Sore Nipples

Sore Nipples

While breastfeeding can be one of the most special and rewarding experiences for a mother, it can also be challenging at times, especially in the early days. Some women may experience one or more challenges, but others won’t struggle at all.

Many mothers report nipples to be sore and tender at the start. Don’t panic if this happens to you! It is quite a common challenge that mums face, with 80-95% of mums experiencing some degree of nipple soreness in the early weeks, especially as the baby first attaches to the breast for a feed.

Beyond the initial tenderness, the most common cause of sore or damaged nipples is poor positioning and attachment. This can happen when the baby doesn’t always take a big mouthful of breast. Baby taking a big mouthful of breast is essential in establishing breastfeeding. If you are struggling, it is recommended to seek out the support of your midwife, child health nurse or lactation consultant. You can also view some different breastfeeding positions to try, which may be helpful.

In the meantime, Lansinoh® HPA® Lanolin can soothe, heal and protect sore and cracked nipples. Lansinoh® HPA® Lanolin is clinically proven to accelerate healing1 and is so pure that there is no need to remove before feeding. The all-natural product contains only 100% ultra-pure lanolin – no additives or preservatives.

Tips to help sore nipples heal:

  • Check positioning and attachment. Your baby should take a big mouthful of breast, with the baby’s tongue under your nipple
  • Feeding frequently can help. A new baby needs to feed 8-12 times in a 24 hour period
  • Feed on the least sore side first, then, when the milk is flowing, switch breasts
  • Avoid breast pads with plastic backing, which may keep nipples wet
  • Products that need to be removed before breastfeeding should be avoided as extra rubbing may irritate nipple soreness

Other causes of sore nipples in the early days:

Engorgement It is normal for your breasts to become larger, heavier and a little tender when they begin to make more milk. Occasionally this fullness can lead to engorgement, when the breasts feel very hard and painful and the nipple may temporarily flatten. If your baby cannot get an adequate mouthful of breast, it may make it difficult to get a good attachment. It can help to express a little milk before feeding to soften the breast and nipple area, and to feed at least every two hours, with a longer gap at night.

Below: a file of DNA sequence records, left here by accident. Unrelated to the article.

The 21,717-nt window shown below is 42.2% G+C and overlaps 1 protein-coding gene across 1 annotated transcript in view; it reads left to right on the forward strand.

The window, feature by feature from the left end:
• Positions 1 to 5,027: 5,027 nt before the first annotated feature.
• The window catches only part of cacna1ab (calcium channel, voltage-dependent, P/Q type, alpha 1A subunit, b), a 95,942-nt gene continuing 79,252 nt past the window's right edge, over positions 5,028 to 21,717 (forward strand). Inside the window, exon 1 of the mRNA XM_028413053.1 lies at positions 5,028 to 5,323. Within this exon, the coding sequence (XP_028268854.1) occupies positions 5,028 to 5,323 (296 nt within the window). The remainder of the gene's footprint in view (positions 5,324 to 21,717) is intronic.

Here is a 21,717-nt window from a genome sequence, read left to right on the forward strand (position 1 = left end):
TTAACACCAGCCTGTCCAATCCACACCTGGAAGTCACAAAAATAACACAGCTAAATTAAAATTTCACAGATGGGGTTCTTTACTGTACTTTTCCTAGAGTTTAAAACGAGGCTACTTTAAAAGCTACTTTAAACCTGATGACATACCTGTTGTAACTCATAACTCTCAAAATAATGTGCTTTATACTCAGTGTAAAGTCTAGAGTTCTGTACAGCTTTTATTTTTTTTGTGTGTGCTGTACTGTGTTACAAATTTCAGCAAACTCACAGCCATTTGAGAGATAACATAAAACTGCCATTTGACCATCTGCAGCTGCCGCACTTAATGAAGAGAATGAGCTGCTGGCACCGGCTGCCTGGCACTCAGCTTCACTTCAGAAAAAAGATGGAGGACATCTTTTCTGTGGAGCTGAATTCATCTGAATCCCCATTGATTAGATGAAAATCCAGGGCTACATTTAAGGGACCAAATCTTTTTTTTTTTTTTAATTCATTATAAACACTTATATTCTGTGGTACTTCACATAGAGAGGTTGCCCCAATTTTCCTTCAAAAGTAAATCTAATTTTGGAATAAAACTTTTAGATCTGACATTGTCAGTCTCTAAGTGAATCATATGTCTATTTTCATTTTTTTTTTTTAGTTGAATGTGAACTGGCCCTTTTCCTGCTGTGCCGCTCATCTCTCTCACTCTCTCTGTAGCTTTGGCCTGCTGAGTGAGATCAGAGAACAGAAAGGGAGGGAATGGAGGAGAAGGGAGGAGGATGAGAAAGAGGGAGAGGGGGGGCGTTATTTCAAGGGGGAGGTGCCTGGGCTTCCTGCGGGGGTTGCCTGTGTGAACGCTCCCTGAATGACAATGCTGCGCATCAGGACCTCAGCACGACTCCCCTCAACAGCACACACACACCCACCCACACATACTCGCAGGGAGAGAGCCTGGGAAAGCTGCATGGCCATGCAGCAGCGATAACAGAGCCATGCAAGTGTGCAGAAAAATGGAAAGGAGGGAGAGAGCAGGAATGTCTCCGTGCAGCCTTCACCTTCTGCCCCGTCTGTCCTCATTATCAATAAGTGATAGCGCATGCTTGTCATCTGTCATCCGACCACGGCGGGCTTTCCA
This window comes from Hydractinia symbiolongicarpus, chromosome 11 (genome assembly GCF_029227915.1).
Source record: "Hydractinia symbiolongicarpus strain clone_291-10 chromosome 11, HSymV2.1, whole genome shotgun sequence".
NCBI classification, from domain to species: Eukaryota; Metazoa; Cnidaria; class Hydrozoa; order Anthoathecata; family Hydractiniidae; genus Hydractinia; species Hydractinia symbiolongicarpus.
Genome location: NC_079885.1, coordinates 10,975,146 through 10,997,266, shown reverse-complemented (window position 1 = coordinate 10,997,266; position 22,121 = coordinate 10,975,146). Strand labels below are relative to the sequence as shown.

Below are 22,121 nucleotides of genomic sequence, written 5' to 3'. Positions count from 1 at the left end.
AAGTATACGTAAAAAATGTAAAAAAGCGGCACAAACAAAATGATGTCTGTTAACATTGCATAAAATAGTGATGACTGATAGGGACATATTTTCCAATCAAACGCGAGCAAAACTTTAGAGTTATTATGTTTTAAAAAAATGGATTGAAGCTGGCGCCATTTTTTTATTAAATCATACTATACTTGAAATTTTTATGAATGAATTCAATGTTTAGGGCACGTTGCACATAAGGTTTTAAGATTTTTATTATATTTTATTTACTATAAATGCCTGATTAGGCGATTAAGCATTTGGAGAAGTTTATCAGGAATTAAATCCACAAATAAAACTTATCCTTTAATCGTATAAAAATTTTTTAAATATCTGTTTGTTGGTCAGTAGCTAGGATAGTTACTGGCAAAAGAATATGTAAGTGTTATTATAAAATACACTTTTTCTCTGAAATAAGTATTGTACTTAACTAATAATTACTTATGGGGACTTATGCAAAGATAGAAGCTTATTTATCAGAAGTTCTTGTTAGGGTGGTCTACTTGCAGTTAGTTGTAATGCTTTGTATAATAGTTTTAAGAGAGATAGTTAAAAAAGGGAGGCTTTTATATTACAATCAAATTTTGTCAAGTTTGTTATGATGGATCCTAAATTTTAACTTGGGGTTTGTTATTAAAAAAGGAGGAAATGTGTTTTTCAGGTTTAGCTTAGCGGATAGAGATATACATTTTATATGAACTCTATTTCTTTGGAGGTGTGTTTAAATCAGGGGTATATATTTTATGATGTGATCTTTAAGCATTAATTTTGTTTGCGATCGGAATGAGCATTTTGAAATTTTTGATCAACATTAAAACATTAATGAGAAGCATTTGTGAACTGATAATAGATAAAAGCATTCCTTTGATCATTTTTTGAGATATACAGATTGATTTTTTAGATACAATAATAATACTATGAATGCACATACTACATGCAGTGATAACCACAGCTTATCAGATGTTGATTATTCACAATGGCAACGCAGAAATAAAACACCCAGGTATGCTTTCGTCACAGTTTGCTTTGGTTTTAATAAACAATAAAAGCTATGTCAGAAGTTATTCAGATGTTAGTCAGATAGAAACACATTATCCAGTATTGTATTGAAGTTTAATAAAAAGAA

Tongue Tie Tongue-ties can be treated, and it is advisable to consult a health professional.

Breaking Suction Removing your baby from your breast without breaking the suction may increase the likelihood of getting sore nipples. If you need to take your baby off the breast, break the suction first by putting your finger between his or her gums.

If you are struggling with breastfeeding, do get help from a breastfeeding counsellor or lactation consultant. The sooner you get help, the better. Useful organisations include:

  • Australian Breastfeeding Association – they offer a Breastfeeding Helpline on 1800 686 268
  • Lactation Consultants of Australia and New Zealand – use their website to find a private practice International Board Certified Lactation Consultant in your area
  • You may also be able to see a lactation consultant through the hospital where you gave birth, or through your local Child Health service

1Abou-Dakn M, et al., Positive Effect of HPA Lanolin versus Expressed Breastmilk on Painful and Damaged Nipples during Lactation, Skin Pharmacol Physiol 2011:24:27-35

Always read the label and follow the instructions for use.

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